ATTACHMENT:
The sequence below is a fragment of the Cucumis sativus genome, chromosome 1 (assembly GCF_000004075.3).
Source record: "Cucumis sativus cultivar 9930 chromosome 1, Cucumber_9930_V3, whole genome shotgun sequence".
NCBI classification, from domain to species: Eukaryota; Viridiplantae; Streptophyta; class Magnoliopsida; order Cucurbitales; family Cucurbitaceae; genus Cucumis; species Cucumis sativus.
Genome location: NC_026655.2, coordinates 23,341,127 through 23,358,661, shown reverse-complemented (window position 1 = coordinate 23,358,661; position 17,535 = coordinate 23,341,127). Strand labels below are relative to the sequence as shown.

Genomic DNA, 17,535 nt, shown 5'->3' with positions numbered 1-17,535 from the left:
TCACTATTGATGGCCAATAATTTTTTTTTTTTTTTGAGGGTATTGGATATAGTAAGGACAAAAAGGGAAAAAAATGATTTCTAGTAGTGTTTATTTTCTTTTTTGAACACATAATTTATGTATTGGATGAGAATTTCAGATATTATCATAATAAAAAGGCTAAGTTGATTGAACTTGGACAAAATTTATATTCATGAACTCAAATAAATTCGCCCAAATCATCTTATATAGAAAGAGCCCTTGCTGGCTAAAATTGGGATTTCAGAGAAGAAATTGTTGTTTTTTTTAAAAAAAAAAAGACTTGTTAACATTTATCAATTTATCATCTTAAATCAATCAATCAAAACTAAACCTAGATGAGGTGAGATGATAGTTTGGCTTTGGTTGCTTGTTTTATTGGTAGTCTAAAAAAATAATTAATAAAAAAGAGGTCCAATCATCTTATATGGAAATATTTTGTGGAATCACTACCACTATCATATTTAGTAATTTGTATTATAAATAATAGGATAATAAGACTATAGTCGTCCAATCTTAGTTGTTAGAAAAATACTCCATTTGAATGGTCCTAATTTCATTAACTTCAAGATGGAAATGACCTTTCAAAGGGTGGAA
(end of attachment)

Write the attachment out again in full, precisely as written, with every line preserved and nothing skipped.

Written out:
The sequence below is a fragment of the Cucumis sativus genome, chromosome 1 (assembly GCF_000004075.3).
Source record: "Cucumis sativus cultivar 9930 chromosome 1, Cucumber_9930_V3, whole genome shotgun sequence".
NCBI classification, from domain to species: Eukaryota; Viridiplantae; Streptophyta; class Magnoliopsida; order Cucurbitales; family Cucurbitaceae; genus Cucumis; species Cucumis sativus.
Genome location: NC_026655.2, coordinates 23,341,127 through 23,358,661, shown reverse-complemented (window position 1 = coordinate 23,358,661; position 17,535 = coordinate 23,341,127). Strand labels below are relative to the sequence as shown.

Genomic DNA, 17,535 nt, shown 5'->3' with positions numbered 1-17,535 from the left:
TCACTATTGATGGCCAATAATTTTTTTTTTTTTTTGAGGGTATTGGATATAGTAAGGACAAAAAGGGAAAAAAATGATTTCTAGTAGTGTTTATTTTCTTTTTTGAACACATAATTTATGTATTGGATGAGAATTTCAGATATTATCATAATAAAAAGGCTAAGTTGATTGAACTTGGACAAAATTTATATTCATGAACTCAAATAAATTCGCCCAAATCATCTTATATAGAAAGAGCCCTTGCTGGCTAAAATTGGGATTTCAGAGAAGAAATTGTTGTTTTTTTTAAAAAAAAAAAGACTTGTTAACATTTATCAATTTATCATCTTAAATCAATCAATCAAAACTAAACCTAGATGAGGTGAGATGATAGTTTGGCTTTGGTTGCTTGTTTTATTGGTAGTCTAAAAAAATAATTAATAAAAAAGAGGTCCAATCATCTTATATGGAAATATTTTGTGGAATCACTACCACTATCATATTTAGTAATTTGTATTATAAATAATAGGATAATAAGACTATAGTCGTCCAATCTTAGTTGTTAGAAAAATACTCCATTTGAATGGTCCTAATTTCATTAACTTCAAGATGGAAATGACCTTTCAAAGGGTGGAA